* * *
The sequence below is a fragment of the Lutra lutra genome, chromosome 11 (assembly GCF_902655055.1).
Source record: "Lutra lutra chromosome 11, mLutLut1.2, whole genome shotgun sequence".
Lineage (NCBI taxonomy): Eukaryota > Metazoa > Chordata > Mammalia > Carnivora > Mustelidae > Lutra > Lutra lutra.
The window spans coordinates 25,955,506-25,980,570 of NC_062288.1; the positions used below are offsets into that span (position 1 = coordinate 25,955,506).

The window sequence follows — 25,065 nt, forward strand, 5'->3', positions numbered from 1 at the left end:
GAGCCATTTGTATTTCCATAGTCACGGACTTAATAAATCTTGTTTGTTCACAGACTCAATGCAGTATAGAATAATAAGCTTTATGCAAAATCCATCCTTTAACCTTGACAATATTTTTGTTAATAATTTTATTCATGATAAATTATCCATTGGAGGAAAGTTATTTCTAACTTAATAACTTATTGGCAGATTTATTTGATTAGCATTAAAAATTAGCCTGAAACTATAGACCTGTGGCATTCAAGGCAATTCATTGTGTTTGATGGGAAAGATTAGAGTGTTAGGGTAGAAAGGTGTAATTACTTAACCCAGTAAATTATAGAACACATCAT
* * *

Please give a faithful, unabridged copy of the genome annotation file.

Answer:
The sequence below is a fragment of the Lutra lutra genome, chromosome 11 (assembly GCF_902655055.1).
Source record: "Lutra lutra chromosome 11, mLutLut1.2, whole genome shotgun sequence".
Lineage (NCBI taxonomy): Eukaryota > Metazoa > Chordata > Mammalia > Carnivora > Mustelidae > Lutra > Lutra lutra.
The window spans coordinates 25,955,506-25,980,570 of NC_062288.1; the positions used below are offsets into that span (position 1 = coordinate 25,955,506).

The window sequence follows — 25,065 nt, forward strand, 5'->3', positions numbered from 1 at the left end:
GAGCCATTTGTATTTCCATAGTCACGGACTTAATAAATCTTGTTTGTTCACAGACTCAATGCAGTATAGAATAATAAGCTTTATGCAAAATCCATCCTTTAACCTTGACAATATTTTTGTTAATAATTTTATTCATGATAAATTATCCATTGGAGGAAAGTTATTTCTAACTTAATAACTTATTGGCAGATTTATTTGATTAGCATTAAAAATTAGCCTGAAACTATAGACCTGTGGCATTCAAGGCAATTCATTGTGTTTGATGGGAAAGATTAGAGTGTTAGGGTAGAAAGGTGTAATTACTTAACCCAGTAAATTATAGAACACATCAT